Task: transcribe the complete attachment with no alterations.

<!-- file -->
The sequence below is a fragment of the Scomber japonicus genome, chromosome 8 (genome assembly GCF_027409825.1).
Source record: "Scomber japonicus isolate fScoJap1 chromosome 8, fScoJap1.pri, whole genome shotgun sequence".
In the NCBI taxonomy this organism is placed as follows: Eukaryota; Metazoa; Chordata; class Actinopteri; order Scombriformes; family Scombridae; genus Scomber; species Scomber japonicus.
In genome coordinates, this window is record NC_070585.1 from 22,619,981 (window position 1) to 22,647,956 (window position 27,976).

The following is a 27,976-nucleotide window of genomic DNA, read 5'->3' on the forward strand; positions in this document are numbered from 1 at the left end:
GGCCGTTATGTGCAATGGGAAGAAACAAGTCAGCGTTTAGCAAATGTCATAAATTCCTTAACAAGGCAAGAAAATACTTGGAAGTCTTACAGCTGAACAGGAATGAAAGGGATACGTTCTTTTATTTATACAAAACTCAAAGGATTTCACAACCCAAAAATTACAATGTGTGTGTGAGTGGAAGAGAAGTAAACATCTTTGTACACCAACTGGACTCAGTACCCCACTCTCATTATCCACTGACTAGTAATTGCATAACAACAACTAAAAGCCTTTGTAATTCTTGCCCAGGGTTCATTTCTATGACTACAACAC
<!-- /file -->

The sequence below is a fragment of the Scomber japonicus genome, chromosome 8 (genome assembly GCF_027409825.1).
Source record: "Scomber japonicus isolate fScoJap1 chromosome 8, fScoJap1.pri, whole genome shotgun sequence".
In the NCBI taxonomy this organism is placed as follows: Eukaryota; Metazoa; Chordata; class Actinopteri; order Scombriformes; family Scombridae; genus Scomber; species Scomber japonicus.
In genome coordinates, this window is record NC_070585.1 from 22,619,981 (window position 1) to 22,647,956 (window position 27,976).

The following is a 27,976-nucleotide window of genomic DNA, read 5'->3' on the forward strand; positions in this document are numbered from 1 at the left end:
GGCCGTTATGTGCAATGGGAAGAAACAAGTCAGCGTTTAGCAAATGTCATAAATTCCTTAACAAGGCAAGAAAATACTTGGAAGTCTTACAGCTGAACAGGAATGAAAGGGATACGTTCTTTTATTTATACAAAACTCAAAGGATTTCACAACCCAAAAATTACAATGTGTGTGTGAGTGGAAGAGAAGTAAACATCTTTGTACACCAACTGGACTCAGTACCCCACTCTCATTATCCACTGACTAGTAATTGCATAACAACAACTAAAAGCCTTTGTAATTCTTGCCCAGGGTTCATTTCTATGACTACAACAC